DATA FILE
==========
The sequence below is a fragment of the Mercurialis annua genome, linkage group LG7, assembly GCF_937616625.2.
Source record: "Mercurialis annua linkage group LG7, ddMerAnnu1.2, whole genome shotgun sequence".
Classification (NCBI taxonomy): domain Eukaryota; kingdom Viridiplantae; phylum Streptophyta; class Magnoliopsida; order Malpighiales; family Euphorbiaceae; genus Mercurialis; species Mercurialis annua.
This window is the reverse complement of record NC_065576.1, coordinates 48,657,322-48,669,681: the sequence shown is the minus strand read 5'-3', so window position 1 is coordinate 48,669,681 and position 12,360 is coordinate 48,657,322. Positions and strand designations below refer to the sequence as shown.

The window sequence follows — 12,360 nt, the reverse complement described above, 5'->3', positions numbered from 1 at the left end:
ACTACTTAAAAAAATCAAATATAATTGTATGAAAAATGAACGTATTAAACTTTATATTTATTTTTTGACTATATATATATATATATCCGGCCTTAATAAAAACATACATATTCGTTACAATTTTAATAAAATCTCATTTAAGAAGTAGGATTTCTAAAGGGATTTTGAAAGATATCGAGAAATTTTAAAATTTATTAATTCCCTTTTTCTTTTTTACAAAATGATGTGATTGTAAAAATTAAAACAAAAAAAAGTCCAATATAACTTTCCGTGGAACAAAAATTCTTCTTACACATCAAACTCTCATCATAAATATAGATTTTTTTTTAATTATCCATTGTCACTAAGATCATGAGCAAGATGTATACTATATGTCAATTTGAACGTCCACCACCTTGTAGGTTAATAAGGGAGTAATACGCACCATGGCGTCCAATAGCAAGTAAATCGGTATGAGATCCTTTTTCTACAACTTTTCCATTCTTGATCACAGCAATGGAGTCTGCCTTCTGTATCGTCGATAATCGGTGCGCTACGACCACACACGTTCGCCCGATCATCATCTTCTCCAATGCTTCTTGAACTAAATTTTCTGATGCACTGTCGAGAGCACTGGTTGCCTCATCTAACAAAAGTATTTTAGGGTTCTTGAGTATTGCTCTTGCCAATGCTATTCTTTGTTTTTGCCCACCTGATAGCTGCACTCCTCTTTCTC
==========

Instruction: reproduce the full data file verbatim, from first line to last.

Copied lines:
The sequence below is a fragment of the Mercurialis annua genome, linkage group LG7, assembly GCF_937616625.2.
Source record: "Mercurialis annua linkage group LG7, ddMerAnnu1.2, whole genome shotgun sequence".
Classification (NCBI taxonomy): domain Eukaryota; kingdom Viridiplantae; phylum Streptophyta; class Magnoliopsida; order Malpighiales; family Euphorbiaceae; genus Mercurialis; species Mercurialis annua.
This window is the reverse complement of record NC_065576.1, coordinates 48,657,322-48,669,681: the sequence shown is the minus strand read 5'-3', so window position 1 is coordinate 48,669,681 and position 12,360 is coordinate 48,657,322. Positions and strand designations below refer to the sequence as shown.

The window sequence follows — 12,360 nt, the reverse complement described above, 5'->3', positions numbered from 1 at the left end:
ACTACTTAAAAAAATCAAATATAATTGTATGAAAAATGAACGTATTAAACTTTATATTTATTTTTTGACTATATATATATATATATCCGGCCTTAATAAAAACATACATATTCGTTACAATTTTAATAAAATCTCATTTAAGAAGTAGGATTTCTAAAGGGATTTTGAAAGATATCGAGAAATTTTAAAATTTATTAATTCCCTTTTTCTTTTTTACAAAATGATGTGATTGTAAAAATTAAAACAAAAAAAAGTCCAATATAACTTTCCGTGGAACAAAAATTCTTCTTACACATCAAACTCTCATCATAAATATAGATTTTTTTTTAATTATCCATTGTCACTAAGATCATGAGCAAGATGTATACTATATGTCAATTTGAACGTCCACCACCTTGTAGGTTAATAAGGGAGTAATACGCACCATGGCGTCCAATAGCAAGTAAATCGGTATGAGATCCTTTTTCTACAACTTTTCCATTCTTGATCACAGCAATGGAGTCTGCCTTCTGTATCGTCGATAATCGGTGCGCTACGACCACACACGTTCGCCCGATCATCATCTTCTCCAATGCTTCTTGAACTAAATTTTCTGATGCACTGTCGAGAGCACTGGTTGCCTCATCTAACAAAAGTATTTTAGGGTTCTTGAGTATTGCTCTTGCCAATGCTATTCTTTGTTTTTGCCCACCTGATAGCTGCACTCCTCTTTCTC